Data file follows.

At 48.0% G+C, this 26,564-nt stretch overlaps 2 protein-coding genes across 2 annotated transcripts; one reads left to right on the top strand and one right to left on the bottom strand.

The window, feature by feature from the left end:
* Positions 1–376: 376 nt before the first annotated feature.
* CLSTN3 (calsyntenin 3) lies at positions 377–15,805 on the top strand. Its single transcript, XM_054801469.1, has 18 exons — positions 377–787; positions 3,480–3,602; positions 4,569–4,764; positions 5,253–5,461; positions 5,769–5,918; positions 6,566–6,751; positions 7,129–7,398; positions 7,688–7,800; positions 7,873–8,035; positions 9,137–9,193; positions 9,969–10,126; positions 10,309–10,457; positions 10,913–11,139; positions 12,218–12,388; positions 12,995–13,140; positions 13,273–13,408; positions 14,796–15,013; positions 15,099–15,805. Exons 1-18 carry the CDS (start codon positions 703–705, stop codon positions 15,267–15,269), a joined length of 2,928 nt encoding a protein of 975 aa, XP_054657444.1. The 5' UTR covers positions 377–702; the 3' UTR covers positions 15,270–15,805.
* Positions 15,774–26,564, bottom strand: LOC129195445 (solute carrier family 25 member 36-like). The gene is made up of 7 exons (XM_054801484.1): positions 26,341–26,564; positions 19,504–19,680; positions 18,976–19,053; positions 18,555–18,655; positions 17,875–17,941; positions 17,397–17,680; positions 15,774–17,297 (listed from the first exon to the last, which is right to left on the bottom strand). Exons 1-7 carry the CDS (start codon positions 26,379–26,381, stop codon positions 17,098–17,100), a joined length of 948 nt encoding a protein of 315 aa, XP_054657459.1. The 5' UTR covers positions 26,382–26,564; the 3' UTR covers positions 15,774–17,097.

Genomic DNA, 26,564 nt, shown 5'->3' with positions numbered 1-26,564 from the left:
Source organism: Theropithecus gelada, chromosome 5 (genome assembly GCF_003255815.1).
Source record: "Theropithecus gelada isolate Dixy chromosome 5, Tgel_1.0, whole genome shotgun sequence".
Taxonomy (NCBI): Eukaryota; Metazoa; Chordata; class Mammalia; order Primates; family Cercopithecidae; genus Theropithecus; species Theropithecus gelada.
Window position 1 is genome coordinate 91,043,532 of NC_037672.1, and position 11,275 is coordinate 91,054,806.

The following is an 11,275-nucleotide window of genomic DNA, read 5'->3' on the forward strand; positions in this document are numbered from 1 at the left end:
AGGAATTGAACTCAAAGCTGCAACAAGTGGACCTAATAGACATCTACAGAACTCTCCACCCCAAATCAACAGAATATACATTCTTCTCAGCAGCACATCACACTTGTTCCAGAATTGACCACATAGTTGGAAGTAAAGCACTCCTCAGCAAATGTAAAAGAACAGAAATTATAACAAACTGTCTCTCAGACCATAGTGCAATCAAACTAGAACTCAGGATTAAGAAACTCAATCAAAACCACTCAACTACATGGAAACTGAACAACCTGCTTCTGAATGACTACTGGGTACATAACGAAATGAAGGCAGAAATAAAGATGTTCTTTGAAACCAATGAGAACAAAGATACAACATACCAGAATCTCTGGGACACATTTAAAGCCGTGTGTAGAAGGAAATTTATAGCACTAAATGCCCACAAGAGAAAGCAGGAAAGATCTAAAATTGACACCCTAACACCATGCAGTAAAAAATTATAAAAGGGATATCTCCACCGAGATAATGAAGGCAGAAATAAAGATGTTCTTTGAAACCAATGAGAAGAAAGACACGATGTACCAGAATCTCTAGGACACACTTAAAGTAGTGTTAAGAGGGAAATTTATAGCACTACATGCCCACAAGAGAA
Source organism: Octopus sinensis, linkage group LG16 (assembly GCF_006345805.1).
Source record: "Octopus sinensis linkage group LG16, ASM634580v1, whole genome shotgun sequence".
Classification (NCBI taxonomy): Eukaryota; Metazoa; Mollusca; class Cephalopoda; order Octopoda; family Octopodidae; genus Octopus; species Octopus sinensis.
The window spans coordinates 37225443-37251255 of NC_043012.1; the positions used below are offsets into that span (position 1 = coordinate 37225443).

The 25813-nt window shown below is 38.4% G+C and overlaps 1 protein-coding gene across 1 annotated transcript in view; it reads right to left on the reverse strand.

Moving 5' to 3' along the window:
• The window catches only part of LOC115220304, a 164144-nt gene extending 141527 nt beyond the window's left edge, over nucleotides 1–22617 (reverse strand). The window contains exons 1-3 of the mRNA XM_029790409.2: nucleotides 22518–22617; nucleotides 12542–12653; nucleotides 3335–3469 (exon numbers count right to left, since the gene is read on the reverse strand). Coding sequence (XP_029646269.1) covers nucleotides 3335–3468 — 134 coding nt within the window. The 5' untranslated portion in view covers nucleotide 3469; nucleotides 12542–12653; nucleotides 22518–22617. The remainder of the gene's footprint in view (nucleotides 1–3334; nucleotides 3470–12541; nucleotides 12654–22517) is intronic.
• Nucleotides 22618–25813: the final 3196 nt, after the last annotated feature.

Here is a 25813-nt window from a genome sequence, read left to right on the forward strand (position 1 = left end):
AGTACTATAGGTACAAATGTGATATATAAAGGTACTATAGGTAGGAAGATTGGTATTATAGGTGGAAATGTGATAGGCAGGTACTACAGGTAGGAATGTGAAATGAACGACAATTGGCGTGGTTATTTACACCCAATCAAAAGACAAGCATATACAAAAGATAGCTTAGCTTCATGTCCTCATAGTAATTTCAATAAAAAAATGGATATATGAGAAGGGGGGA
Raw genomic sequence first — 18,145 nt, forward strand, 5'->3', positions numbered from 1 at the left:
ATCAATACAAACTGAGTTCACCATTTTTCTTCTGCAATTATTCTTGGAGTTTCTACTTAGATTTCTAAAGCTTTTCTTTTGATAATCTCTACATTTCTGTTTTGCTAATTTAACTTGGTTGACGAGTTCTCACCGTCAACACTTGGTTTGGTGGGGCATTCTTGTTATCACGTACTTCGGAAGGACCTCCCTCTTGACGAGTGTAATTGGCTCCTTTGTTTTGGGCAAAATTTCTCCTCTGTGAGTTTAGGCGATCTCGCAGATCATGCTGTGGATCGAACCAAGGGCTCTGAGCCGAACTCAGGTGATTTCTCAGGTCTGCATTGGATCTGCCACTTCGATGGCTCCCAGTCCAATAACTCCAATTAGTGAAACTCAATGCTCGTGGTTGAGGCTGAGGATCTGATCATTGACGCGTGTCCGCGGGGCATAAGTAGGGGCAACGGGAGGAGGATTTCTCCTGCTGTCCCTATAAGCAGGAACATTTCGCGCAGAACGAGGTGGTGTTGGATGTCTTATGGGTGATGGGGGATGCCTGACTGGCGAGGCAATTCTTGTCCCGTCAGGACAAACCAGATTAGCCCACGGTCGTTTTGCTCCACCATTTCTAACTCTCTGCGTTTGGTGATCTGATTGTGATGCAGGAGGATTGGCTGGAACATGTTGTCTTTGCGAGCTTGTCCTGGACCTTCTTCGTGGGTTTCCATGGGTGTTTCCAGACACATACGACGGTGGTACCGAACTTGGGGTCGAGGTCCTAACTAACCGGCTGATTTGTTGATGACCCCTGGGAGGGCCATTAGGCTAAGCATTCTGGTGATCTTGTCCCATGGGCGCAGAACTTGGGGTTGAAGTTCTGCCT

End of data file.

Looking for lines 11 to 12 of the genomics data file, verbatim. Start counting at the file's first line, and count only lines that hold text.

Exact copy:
The following is an 11,275-nucleotide window of genomic DNA, read 5'->3' on the forward strand; positions in this document are numbered from 1 at the left end:
AGGAATTGAACTCAAAGCTGCAACAAGTGGACCTAATAGACATCTACAGAACTCTCCACCCCAAATCAACAGAATATACATTCTTCTCAGCAGCACATCACACTTGTTCCAGAATTGACCACATAGTTGGAAGTAAAGCACTCCTCAGCAAATGTAAAAGAACAGAAATTATAACAAACTGTCTCTCAGACCATAGTGCAATCAAACTAGAACTCAGGATTAAGAAACTCAATCAAAACCACTCAACTACATGGAAACTGAACAACCTGCTTCTGAATGACTACTGGGTACATAACGAAATGAAGGCAGAAATAAAGATGTTCTTTGAAACCAATGAGAACAAAGATACAACATACCAGAATCTCTGGGACACATTTAAAGCCGTGTGTAGAAGGAAATTTATAGCACTAAATGCCCACAAGAGAAAGCAGGAAAGATCTAAAATTGACACCCTAACACCATGCAGTAAAAAATTATAAAAGGGATATCTCCACCGAGATAATGAAGGCAGAAATAAAGATGTTCTTTGAAACCAATGAGAAGAAAGACACGATGTACCAGAATCTCTAGGACACACTTAAAGTAGTGTTAAGAGGGAAATTTATAGCACTACATGCCCACAAGAGAA